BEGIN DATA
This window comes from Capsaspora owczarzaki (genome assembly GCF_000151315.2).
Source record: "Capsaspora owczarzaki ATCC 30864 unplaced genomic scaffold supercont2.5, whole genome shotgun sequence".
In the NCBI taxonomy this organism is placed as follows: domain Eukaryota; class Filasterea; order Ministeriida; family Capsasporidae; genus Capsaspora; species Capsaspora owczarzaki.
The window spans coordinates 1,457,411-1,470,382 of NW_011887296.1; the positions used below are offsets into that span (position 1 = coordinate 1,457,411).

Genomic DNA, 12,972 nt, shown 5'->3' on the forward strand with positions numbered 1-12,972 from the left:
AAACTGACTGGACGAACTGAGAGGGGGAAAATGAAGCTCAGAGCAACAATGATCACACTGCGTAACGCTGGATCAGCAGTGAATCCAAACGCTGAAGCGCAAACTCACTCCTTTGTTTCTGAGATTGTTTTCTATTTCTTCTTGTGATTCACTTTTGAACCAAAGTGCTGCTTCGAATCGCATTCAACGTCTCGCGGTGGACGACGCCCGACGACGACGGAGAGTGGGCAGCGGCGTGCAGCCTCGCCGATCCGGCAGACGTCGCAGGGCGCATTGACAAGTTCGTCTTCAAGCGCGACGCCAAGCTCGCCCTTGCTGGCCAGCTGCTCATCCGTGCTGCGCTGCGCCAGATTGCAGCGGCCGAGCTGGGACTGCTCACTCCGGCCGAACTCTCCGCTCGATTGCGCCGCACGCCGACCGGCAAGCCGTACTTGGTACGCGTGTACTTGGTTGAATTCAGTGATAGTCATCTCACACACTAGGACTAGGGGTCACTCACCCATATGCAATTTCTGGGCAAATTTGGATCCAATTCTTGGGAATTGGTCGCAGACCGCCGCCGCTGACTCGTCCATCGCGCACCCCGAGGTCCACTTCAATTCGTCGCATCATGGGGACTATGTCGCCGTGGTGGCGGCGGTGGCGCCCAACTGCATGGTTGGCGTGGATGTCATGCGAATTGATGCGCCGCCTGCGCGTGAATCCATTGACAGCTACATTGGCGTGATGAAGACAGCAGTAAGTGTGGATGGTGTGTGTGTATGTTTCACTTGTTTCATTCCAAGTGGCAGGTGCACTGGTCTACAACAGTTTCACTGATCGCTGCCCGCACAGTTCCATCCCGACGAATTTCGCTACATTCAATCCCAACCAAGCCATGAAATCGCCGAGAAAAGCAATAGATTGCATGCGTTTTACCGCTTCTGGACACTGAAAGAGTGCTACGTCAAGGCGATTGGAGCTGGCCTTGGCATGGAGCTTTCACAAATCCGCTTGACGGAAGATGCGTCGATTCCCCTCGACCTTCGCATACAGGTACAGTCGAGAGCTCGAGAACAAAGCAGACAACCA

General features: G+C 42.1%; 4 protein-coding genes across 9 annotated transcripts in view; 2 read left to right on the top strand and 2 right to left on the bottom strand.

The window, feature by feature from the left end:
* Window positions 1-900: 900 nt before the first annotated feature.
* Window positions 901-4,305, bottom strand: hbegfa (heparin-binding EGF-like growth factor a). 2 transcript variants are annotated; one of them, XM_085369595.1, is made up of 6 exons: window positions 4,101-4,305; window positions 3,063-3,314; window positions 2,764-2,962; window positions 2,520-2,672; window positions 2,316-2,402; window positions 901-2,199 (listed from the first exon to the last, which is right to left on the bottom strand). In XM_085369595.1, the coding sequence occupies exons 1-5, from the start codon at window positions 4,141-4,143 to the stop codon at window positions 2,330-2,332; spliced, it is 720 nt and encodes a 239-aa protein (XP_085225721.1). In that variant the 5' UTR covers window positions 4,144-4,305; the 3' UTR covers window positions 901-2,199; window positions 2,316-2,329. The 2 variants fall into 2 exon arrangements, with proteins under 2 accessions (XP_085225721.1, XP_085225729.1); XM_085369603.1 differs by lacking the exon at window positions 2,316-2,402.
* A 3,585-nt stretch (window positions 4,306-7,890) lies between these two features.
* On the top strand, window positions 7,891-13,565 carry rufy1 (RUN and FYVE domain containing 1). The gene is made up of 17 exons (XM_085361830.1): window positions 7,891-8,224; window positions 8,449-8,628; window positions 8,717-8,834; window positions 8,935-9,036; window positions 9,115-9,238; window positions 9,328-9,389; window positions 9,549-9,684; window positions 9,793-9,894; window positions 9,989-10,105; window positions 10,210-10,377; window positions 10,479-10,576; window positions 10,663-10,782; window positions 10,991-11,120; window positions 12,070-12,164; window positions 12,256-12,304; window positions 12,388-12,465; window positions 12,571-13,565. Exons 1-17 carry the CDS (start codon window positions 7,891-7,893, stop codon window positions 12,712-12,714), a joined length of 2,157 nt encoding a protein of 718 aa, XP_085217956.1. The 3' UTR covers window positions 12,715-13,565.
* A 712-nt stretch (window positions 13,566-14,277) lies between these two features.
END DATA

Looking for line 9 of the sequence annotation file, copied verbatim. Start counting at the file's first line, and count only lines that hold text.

* Window positions 1-900: 900 nt before the first annotated feature.